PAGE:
Pasto- From Popayan, I continued my journey south to Pasto. It was a 6 hour bus ride that cost 20k COP or $6.50 USD. The bus ride was long and uncomfortable but I was pretty well rested from my time in Popayan. Pasto was the last major urban area prior to arriving to Ipiales. I stayed in a nice comfortable hotel in the city’s residential area. Due to the fact that I arrived on the weekend, I didn’t explore much of the city. Despite traveling abroad, I still have an NFL fantasy team to manage (3-1 record) and my weekends are reserved for watching college and NFL football on my computer. I did see a lot of the city as I got lost during my morning run and inadvertently ended up walking through the central area. Pasto seemed like a great city to live as I felt comfortable walking around and the weather was pretty pleasant considering the location. However, I didn’t really find much to do outside of the usual taking pictures of colonial churches and trying local variations of parilla (Colombian bbq).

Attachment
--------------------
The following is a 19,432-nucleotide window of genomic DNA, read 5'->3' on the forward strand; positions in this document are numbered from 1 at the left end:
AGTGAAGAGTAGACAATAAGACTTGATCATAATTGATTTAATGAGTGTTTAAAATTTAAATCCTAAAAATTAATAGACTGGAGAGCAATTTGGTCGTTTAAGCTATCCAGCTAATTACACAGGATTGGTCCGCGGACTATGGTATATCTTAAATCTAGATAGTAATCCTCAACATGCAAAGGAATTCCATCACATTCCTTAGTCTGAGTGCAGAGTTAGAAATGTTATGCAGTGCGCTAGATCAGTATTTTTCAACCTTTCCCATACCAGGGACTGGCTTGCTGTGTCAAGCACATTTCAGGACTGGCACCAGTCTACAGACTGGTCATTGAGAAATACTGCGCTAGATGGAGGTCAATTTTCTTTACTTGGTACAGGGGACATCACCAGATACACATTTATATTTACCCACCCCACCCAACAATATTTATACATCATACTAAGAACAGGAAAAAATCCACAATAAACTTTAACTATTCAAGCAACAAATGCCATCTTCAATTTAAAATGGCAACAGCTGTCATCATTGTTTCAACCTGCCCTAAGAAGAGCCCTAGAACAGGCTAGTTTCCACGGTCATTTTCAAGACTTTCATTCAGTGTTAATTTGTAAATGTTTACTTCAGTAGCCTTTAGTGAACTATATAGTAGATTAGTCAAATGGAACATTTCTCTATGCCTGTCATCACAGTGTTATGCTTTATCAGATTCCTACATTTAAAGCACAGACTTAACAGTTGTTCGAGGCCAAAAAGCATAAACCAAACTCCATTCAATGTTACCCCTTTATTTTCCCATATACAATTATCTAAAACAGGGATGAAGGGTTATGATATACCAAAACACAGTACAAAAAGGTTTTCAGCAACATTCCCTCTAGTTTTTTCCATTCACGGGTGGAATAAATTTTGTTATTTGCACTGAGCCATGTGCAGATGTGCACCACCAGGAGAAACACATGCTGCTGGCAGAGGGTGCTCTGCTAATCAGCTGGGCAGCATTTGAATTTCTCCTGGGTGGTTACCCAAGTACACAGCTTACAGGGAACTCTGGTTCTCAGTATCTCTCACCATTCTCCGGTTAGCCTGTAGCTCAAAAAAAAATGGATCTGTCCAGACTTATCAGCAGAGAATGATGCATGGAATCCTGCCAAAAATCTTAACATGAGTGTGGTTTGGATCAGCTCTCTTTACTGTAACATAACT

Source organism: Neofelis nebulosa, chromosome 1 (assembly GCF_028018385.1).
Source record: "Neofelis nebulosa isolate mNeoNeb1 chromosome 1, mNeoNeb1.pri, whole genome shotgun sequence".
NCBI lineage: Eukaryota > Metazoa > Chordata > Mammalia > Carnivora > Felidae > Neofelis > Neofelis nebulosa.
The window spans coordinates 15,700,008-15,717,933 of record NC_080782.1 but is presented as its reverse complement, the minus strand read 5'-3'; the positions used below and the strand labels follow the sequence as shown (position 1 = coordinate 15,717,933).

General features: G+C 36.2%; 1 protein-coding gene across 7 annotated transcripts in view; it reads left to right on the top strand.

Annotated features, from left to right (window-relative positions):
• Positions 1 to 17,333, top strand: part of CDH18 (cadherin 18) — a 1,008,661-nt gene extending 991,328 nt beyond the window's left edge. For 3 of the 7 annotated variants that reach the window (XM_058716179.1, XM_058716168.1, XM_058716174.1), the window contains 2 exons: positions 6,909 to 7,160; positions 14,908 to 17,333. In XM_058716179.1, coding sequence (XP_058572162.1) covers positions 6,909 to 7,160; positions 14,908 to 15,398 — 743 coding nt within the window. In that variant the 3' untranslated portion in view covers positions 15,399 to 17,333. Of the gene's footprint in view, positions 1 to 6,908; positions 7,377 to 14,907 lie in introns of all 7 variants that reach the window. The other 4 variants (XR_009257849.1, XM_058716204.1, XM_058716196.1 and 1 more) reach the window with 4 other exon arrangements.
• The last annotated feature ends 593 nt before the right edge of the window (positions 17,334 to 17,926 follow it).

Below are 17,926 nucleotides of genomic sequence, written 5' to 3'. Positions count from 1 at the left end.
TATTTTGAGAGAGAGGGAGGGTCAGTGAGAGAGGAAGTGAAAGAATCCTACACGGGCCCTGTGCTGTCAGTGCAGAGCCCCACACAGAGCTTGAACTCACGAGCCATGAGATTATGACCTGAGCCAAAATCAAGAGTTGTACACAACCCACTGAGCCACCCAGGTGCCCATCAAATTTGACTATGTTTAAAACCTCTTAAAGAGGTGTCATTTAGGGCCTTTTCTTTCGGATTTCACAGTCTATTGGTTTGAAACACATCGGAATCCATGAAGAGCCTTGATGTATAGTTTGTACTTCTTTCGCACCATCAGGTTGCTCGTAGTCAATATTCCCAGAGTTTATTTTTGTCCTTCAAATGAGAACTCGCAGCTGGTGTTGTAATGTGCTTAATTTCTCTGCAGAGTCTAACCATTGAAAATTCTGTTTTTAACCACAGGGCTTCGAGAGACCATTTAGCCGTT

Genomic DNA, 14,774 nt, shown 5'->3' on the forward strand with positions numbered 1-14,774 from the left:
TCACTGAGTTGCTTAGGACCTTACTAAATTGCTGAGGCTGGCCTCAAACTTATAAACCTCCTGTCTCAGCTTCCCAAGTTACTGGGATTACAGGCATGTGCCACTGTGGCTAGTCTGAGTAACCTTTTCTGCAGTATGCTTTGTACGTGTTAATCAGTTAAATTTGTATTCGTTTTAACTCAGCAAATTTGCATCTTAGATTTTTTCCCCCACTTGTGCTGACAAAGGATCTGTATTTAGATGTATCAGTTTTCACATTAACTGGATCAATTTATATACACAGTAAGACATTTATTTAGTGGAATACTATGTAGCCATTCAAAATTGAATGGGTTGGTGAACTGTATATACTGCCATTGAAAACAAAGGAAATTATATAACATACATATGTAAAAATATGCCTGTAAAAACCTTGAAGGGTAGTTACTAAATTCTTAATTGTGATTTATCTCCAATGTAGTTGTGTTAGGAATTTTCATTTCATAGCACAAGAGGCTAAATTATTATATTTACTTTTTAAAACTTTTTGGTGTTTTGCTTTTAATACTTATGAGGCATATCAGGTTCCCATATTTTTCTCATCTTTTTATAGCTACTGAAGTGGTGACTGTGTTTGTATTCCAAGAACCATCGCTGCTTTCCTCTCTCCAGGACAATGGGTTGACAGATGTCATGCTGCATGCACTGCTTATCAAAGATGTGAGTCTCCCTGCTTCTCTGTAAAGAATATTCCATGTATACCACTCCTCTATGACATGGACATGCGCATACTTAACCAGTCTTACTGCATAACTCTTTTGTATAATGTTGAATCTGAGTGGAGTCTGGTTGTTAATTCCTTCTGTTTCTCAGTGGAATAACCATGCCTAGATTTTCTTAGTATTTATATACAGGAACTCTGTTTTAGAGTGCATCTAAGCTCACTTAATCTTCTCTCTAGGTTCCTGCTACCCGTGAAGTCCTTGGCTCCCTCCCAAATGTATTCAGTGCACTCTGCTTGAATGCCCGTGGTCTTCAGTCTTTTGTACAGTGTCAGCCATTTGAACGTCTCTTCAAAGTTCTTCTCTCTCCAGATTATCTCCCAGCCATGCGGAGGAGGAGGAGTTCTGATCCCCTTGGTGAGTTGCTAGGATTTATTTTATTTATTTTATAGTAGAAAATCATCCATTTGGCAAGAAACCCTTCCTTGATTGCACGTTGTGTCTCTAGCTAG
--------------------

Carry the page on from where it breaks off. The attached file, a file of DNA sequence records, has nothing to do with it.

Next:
Ipiales-On Monday morning, I left Pasto and headed to Ipiales. The bus ride cost 9k COP and was supposed to take 2 and a half hours. However, you haven’t really backpacked in South America, until you are camped out for 2 hours on the side of the highway due to a rockslide. It happened about an hour into the trip where we were stopped. The bus driver turned off the bus and vendors were literally walking down the line of cars on the highway selling food and water. In my younger days, I would have been really impatient and annoyed. However, I’ve traveled enough to know that going with the flow is essential to keeping your sanity. I finally arrived in Ipiales at about 2pm. Given the uncertainty that I had crossing the Ecuadorian border, I decided to stay the night in Ipiales and cross in the morning. I found a nice modern hotel about 100 feet from the bus terminal for $16 USD a night. That was great considering Ipiales’ reputation precedes itself as a town full of rundown accommodation. I was able to change my COP to USD for a fairly decent rate at the Ipiales bus terminal. The American dollar is the official currency in Ecuador, which means I no longer have to worry about currency conversions for my posts. Overall, Ipiales really isn’t a town to spend more than a day or two as one is coming and going to Colombia.